You've heard me talk about my rabbi-chazan friend at work, R' Rich Wolpoe. We've been learning mishnayot after the office mincha minyan for over a year, and for the past year we've dedicated our learning to the memory of Debbie's father, Aharon Eli ben Yaakov. About a month or two ago, it became clear that with a bit of work, we could hit the end of Moed, the Division of Appointed Times, the second section of the Mishna, about this time, so we decided to try for a siyum today - I sped up and finished today, Rich will make a siyum at work next week. So here we are.
The seder Moed talks about Shabbat, Pesach, Sukkot, Rosh Hashanah, Yom Kippur - all the yontiffs, all the holidays. This last tractate, Chagigah, talks about the festival offering that was brought by individuals on the major pilgrimage holidays, which they would eat for dinner. One brought a pesach offering on pesach, but wouldn't get to eat more than an ounce or so, so one could eat more of one's personal chagigah offering. In line with its subject matter, Chagigah talks about the tahara, ritual purity, needed to eat this offering There are different levels of taharah which one needs to eat different types of sacrifices and priestly food; different levels are compared for strictness. But it presents the subject, at least in part, in a strange way.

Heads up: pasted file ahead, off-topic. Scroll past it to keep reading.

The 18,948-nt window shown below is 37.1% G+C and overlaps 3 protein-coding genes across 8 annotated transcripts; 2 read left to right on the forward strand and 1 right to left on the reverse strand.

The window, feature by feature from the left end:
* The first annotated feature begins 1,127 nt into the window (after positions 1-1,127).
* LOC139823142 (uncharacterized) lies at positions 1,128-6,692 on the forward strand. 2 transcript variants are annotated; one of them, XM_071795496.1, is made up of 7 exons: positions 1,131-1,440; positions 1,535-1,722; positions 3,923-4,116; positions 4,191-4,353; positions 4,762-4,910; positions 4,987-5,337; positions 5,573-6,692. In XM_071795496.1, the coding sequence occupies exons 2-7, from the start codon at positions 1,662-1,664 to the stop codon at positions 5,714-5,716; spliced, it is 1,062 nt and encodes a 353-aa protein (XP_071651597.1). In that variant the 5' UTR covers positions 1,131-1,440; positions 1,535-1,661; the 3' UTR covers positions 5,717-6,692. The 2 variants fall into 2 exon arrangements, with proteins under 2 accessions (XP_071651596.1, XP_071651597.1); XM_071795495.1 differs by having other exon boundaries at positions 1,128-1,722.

Chagigah talks about the society of Chaveirim, who would eat chullin, regular food, with the tahara-level of trumah, priestly food. This way, they got more people to be more careful about taharah in general. There is much discussion of the Chaveirim vs. the amei haaretz, the ordinary folk, who were generally not so careful with tahara and its opposite, tumah, unfitness for use in the Temple. The Chaveirim, the Associates, are generally identified with the Prushim, the Pharisees, the progenitors of the Rabbis of the Mishnah and Talmud. The Prushim are often contrasted with the Tzedukim, the Sadducees, who were mostly priests, who denied the Oral Tradition that the Prushim, the Rabbis, and we hold today to be authentically Divine.
This tractate brings out an interesting question about the position of the Chaveirim, the Pharisees, in antiquity. Mishnah 2:2 is a list of five pairs of Nasiim, Princes, and Av-Bet-Dins, heads of the rabbinical court, ending with Hillel and Shammai who lived in the last years of the Temple, and their arguments about whether leaning on a particular offering was permitted on Yom Tov, on holidays. Underlying this is the idea that the Rabbis were in a position to be listened to on this question, in other words, that they controlled t